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Advancing Public Health Finance

Getzen, Thomas E. PhD

Journal of Public Health Management and Practice: March-April 2007 - Volume 13 - Issue 2 - p 225–226

This commentary emphasises the need of public health to reestablish a generative research foundation to bring back the excitement and creativity to the profession.

Thomas E. Getzen, PhD, is Professor of Risk, Insurance & Health Management, Temple University, and Executive Director, International Health Economics Association (iHEA), Philadelphia, Pennsylvania.

Corresponding author: Thomas E. Getzen, PhD, Temple University, 435 East Durham St, Philadelphia, PA 19119 (e-mail:

In order for public health finance to emerge as a new field and to become established as a source of strength that improves the health of Americans, it is necessary for those currently involved to provide the venture capital that will build institutions and organizational structures and train people in new ways. The source of capital shapes the organization of a commercial firm, and the source of funding and political support shapes the structure of public health agencies as well. Just as a start-up firm drafts an initial public offering (IPO) to attract investment, so must public health agencies draft their programs and services. After all, good governance means shaping an agency so that it can attract sufficient funding and political support to carry out a defined set of goals.

Public health produces a wealth of information. The information industries (eg, software, entertainment, finance) provide creative methods for converting public support for an idea into revenues. A health search engine or a health news network is probably a better model for future sustainable funding than a 19th-century industrial process based on unit pricing for services.

In order for this to be accomplished, public health managers must begin to think outside the existing box. Trying to preserve public health agencies as they have existed in the past is not likely to build financial support for an expansion of roles in the future. Yet, a recent study noted that as public health agencies espoused new responsibilities, the existing functions are rarely abandoned causing a compounding of responsibilities over time.1 Public health management must constantly trim programs that still have support, and simultaneously start new programs to deal with emerging health issues. This translates to a need for public health leadership to explore managing a reconfigured set of agencies at the local, regional, national, and even international levels. Public health finance must play a role with increasing knowledge so that this could be successfully accomplished.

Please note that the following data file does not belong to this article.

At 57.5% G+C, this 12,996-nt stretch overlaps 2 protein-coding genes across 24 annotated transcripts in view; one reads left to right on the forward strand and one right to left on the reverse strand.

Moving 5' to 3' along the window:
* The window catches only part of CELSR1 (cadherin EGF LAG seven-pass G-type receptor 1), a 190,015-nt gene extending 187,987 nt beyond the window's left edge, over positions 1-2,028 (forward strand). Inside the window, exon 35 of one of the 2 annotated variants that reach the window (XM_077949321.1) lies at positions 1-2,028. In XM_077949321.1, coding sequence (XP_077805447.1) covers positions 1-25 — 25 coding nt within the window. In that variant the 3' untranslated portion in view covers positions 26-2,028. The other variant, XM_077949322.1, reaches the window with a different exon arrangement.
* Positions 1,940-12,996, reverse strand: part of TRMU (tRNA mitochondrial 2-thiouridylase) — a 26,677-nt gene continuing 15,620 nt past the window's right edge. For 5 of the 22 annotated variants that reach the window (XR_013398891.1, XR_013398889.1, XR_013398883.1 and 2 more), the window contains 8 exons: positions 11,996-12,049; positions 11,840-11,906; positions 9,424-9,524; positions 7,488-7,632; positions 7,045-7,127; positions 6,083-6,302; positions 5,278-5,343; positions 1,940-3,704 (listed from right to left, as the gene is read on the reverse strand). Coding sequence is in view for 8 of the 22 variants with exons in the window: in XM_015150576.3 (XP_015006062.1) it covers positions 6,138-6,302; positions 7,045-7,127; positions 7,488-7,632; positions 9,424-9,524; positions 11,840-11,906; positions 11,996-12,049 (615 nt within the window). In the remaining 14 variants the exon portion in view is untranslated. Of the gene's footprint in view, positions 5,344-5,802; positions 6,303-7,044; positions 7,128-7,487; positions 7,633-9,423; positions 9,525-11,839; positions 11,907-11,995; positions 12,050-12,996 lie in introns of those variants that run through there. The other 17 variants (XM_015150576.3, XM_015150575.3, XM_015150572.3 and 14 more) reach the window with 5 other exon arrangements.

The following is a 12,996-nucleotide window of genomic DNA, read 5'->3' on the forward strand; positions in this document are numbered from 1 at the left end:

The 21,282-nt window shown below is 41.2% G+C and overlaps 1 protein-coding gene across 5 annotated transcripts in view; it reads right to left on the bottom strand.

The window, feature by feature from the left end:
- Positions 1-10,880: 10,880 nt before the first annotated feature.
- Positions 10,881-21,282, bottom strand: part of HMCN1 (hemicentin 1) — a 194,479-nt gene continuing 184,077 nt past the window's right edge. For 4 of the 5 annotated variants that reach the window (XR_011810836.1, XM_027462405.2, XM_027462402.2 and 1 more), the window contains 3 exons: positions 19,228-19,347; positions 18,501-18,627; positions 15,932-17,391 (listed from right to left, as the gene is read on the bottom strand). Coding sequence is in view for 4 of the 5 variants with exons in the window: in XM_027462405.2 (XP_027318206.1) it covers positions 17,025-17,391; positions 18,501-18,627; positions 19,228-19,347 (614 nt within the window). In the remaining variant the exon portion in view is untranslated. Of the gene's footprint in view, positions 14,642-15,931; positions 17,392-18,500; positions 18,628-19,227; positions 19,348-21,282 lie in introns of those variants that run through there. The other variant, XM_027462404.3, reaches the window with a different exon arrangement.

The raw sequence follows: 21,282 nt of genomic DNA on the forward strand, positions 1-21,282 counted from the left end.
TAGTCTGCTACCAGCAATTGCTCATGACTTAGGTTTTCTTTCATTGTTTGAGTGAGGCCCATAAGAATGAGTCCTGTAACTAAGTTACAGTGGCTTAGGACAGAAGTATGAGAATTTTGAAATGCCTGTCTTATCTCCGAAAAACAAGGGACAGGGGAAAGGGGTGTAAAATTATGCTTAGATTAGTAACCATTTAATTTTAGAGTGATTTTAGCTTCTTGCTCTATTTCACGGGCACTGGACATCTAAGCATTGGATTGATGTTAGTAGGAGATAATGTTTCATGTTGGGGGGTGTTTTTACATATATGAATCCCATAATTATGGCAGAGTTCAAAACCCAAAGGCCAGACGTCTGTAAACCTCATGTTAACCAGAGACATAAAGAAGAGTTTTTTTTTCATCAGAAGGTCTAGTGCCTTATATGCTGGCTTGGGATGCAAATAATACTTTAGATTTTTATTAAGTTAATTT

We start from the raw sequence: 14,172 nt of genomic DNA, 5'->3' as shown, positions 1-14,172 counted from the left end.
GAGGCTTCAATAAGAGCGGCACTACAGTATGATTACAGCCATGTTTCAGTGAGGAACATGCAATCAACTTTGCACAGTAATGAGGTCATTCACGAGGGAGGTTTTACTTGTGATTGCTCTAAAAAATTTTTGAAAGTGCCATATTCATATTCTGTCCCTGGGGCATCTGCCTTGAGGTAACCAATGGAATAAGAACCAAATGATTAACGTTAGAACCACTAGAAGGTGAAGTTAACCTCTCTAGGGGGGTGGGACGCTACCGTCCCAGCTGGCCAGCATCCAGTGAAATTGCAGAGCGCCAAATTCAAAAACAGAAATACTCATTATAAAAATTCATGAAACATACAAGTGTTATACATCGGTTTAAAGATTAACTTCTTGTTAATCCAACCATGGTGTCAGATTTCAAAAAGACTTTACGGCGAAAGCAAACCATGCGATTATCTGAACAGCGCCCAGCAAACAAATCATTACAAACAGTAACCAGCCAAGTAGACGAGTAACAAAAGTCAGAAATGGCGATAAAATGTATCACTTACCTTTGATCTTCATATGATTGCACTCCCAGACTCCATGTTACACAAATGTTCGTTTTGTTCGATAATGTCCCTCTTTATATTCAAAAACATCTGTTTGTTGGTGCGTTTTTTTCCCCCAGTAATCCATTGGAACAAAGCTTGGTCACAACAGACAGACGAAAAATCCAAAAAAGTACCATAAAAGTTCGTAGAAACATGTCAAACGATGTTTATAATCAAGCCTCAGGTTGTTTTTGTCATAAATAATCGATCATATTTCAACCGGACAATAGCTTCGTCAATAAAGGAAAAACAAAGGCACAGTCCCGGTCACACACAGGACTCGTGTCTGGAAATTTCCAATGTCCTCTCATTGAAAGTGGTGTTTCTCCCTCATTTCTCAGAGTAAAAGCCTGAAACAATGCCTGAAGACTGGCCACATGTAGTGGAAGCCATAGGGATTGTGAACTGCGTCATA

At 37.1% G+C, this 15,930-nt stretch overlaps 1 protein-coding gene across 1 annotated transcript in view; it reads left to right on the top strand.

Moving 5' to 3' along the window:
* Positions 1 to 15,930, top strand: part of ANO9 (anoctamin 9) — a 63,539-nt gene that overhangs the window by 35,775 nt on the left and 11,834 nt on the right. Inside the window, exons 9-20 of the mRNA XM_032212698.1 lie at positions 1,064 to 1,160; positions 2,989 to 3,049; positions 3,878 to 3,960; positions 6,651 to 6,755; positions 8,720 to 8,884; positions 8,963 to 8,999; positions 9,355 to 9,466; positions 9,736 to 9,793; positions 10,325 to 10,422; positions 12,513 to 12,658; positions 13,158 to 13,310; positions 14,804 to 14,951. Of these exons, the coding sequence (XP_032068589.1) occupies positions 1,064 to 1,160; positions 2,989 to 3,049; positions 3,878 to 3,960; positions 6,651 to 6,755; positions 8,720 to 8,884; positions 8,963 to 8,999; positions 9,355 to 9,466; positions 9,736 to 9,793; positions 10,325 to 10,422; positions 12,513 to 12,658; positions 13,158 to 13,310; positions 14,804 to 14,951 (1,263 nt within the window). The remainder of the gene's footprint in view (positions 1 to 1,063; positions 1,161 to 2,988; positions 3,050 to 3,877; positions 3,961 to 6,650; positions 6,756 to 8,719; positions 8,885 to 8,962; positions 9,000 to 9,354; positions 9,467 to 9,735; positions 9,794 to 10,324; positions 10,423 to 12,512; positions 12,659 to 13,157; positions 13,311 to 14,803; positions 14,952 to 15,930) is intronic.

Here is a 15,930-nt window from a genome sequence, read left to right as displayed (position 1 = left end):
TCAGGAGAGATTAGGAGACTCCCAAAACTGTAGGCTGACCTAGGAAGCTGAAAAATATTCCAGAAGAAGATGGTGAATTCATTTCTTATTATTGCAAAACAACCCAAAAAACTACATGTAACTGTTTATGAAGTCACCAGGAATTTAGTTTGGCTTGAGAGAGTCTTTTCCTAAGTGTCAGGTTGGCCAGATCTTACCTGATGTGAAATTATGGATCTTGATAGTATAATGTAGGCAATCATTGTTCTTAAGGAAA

Another immediate need is to improve the practice of financial management in public health by upgrading the training and support of those who must manage current operations. A mix of formal degree programs and continuing education is probably required. Establishment of a master's level training program specifically oriented to financial management in public health would be one possible avenue. What has been lacking so far is the application of tools common to financial managers in other areas: ratio analysis, funding formulas, diagnostic checks, functional automation, and decision support metrics. Whereas the finances and staffing of most businesses and nonprofit providers have grown tremendously in recent decades, public health has lagged behind. That is the main reason that financial managers in public health are still making with operational procedures appropriate to the 20th century rather than the 21st century.

Getting better at what is currently being done through improved financial management is necessary, but is not sufficient. Public health needs to reestablish a generative research foundation to bring back the excitement and creativity to the profession. It is imperative that a public health finance research agenda be included as part of this revitalization process.

Scientific and organizational developments led to a golden era of public health action in the early 20th century, a time where the infrastructure seemed ideally suited to the challenges faced. Public health has struggled to preserve that dynamism and energy, but in so doing has failed to evolve rapidly enough to meet the changed circumstances of a new era. Creativity in the area of public health finance could serve as one source to bringing back that excitement.

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1. Beitsch LM, Brooks RG, Menachemi N, Libbey P. Public health at center stage: new roles, old props. Health Aff. 2006;24(4):911–922.
© 2007 Lippincott Williams & Wilkins, Inc.